University of Maryland’s Robert H. Smith School of Business
Trying to find a new job where you can work from home? The pandemic prompted many job-seekers to look for remote or hybrid work, but how do you know whether the job you’re applying for now will stay remote in the coming years?
Some of the biggest clues can come from a company’s competitors.
In my latest research — co-authored with Smith PhD student Jingwen Yang, Charles Ham of Indiana University, and Wenfeng Wang of City University of Hong Kong — we looked at work-from-home job postings and found employers are more likely to offer remote work when more of their peers already do so.
Many people like the option to work from home. According to research, some employees are even willing to accept lower wages in exchange for workplace flexibility. Several employers such as Airbnb noted their career pages receive considerably more views when a job description includes the flexibility to work from home.
Even CEOs who are reluctant to offer work-from-home flexibility may be forced to if many of their competitors do. If not, they risk losing employees to those competitors or facing strong headwinds when attracting new talent.
The risk is even more real in a tight labor market, but if the economy enters a recession and the job market cools, bargaining power could shift back to employers. Companies that prefer a return-to-office policy might choose to stand their ground instead of caving into pressure to offer remote work flexibility.
Here’s how to evaluate job opportunities for their long-term work-from-home potential —and how to ease a reluctant employer’s concerns if you do land a work-from-home position.
Look at what the company’s peers are doing. Take note of competitors and the industry landscape. Some firms continue to embrace remote work (e.g., Airbnb, Amazon, Citigroup, and Facebook), while others prefer a return-to-office policy (e.g., Apple, Goldman Sachs, JPMorgan, and Tesla). Our research finds that employers are more likely to offer remote positions when they face greater competition from peers, especially in areas where employee demand for remote work is stronger. If many employers are offering remote work in the industry where you’re seeking a job, you can feel more confident the one you want will stay that way. But if most of the companies in that industry have called workers back into the office, there’s a risk that even jobs advertised as remote now could return to in-person in the future.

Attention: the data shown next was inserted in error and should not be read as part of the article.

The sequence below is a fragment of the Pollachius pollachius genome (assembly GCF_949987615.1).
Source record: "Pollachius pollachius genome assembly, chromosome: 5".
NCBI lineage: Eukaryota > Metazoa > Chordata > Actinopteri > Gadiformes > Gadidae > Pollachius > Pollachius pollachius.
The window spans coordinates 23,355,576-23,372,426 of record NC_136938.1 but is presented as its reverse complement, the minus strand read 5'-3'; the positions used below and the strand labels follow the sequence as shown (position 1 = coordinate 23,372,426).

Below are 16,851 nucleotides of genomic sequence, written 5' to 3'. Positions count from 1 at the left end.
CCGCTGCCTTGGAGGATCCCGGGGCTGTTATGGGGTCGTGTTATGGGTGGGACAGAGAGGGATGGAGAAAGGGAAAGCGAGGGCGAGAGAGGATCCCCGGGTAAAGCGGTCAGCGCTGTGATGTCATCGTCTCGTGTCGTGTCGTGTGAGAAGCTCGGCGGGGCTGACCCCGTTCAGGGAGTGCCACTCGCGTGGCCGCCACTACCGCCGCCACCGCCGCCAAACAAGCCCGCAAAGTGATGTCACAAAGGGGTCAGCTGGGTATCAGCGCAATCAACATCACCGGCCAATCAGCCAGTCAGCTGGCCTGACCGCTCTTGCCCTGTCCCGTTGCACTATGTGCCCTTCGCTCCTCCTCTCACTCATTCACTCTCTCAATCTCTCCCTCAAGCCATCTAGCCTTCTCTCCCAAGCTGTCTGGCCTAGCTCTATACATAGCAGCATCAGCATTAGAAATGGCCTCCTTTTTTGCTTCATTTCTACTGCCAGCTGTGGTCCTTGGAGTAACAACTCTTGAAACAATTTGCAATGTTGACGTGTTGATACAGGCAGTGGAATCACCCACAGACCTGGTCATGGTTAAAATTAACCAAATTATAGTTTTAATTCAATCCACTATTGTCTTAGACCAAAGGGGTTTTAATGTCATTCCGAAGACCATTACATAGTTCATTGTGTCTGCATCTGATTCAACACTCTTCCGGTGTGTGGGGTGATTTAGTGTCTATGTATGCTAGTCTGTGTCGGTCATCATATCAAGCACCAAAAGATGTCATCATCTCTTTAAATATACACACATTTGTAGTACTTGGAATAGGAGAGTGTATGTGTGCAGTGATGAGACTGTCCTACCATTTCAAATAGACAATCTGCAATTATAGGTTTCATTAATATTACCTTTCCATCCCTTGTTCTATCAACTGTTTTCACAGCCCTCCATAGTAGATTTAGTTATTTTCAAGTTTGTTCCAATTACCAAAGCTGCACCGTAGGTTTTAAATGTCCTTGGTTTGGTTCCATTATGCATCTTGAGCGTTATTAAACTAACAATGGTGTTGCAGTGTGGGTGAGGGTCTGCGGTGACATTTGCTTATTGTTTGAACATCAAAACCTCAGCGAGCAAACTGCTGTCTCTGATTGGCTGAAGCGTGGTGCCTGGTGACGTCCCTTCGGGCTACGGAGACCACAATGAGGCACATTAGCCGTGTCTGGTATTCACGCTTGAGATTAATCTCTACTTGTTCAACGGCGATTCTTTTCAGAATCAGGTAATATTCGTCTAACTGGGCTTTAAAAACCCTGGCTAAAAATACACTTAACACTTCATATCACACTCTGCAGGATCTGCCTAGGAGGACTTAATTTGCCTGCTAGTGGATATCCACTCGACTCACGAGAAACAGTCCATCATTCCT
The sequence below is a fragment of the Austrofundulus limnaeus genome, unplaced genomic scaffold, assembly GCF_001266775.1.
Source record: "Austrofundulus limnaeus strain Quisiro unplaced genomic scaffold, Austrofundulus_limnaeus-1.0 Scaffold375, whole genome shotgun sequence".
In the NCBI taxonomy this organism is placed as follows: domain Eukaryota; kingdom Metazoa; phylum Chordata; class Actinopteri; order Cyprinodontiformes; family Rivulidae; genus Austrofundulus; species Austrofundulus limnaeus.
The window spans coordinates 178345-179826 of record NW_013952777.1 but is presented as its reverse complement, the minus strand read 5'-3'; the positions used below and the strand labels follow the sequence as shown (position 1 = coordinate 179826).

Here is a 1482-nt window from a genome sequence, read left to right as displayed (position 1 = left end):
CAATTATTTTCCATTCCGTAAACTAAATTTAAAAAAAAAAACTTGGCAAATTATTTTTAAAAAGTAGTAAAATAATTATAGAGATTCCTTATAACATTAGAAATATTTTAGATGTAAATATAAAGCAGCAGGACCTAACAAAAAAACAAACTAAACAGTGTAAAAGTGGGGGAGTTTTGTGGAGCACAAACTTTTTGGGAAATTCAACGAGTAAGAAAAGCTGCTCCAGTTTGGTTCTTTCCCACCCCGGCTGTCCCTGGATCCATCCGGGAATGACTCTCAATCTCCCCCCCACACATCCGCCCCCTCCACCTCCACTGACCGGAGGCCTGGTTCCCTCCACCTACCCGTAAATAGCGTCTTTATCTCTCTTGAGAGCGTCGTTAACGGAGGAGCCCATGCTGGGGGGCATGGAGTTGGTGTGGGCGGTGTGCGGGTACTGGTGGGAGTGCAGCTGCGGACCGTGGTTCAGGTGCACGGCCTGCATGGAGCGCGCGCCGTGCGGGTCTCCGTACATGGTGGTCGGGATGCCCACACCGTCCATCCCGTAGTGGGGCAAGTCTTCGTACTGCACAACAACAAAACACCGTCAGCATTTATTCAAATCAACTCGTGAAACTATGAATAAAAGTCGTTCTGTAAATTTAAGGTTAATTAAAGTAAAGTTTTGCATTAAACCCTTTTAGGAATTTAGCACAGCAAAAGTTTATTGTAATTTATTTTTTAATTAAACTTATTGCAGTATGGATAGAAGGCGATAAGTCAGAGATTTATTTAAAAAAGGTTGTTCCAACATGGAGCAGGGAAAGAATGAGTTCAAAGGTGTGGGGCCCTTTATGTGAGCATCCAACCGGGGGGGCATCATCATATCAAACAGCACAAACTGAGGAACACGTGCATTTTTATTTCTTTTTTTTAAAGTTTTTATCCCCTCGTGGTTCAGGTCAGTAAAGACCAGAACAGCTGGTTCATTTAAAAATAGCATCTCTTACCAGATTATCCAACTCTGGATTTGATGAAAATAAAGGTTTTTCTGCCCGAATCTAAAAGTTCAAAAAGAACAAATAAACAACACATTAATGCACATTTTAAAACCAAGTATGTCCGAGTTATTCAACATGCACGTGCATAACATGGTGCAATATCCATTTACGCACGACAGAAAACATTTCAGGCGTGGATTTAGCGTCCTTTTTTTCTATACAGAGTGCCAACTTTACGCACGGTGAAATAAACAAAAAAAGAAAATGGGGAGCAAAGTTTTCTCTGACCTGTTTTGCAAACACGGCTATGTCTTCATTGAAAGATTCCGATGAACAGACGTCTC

Keep an eye on the economy. If the economy enters a recession and labor markets loosen, the bargaining power may return to the side of employers. Companies that reluctantly adopted work-from-home policies may reverse those even if their peers continue to offer remote work.
Be ready to compromise. The future of work-from-home is unknown — I don’t think we will go back to where we were before the pandemic, but I also don’t think we’ll go all the way to 100% remote work either. That could mean being ready to accept a hybrid work situation.
Show your worth — even remotely. Some businesses worry that work-from-home has a negative effect on productivity. And employers are concerned that face-to-face communication and interaction are essential for teamwork, innovation, knowledge-sharing and forming a strong corporate culture. Because of those concerns, employees who work from home may have to make an extra effort to demonstrate their value to the firm.
Make an effort to stay connected. Face time with your boss and other colleagues still matters, especially when you’re new to a company. Some young workers worry remote work will affect their career growth. Even if you’re not in the office, make an effort to connect in person on occasion with your manager and co-workers.
Rebecca Hann is the assistant dean of Doctoral Programs and Dean’s Professor of Accounting at the University of Maryland’s Robert H. Smith School of Business. Read more about this research: Going Remote? The Role of Labor Market Competition.
Story Credit: usatoday.com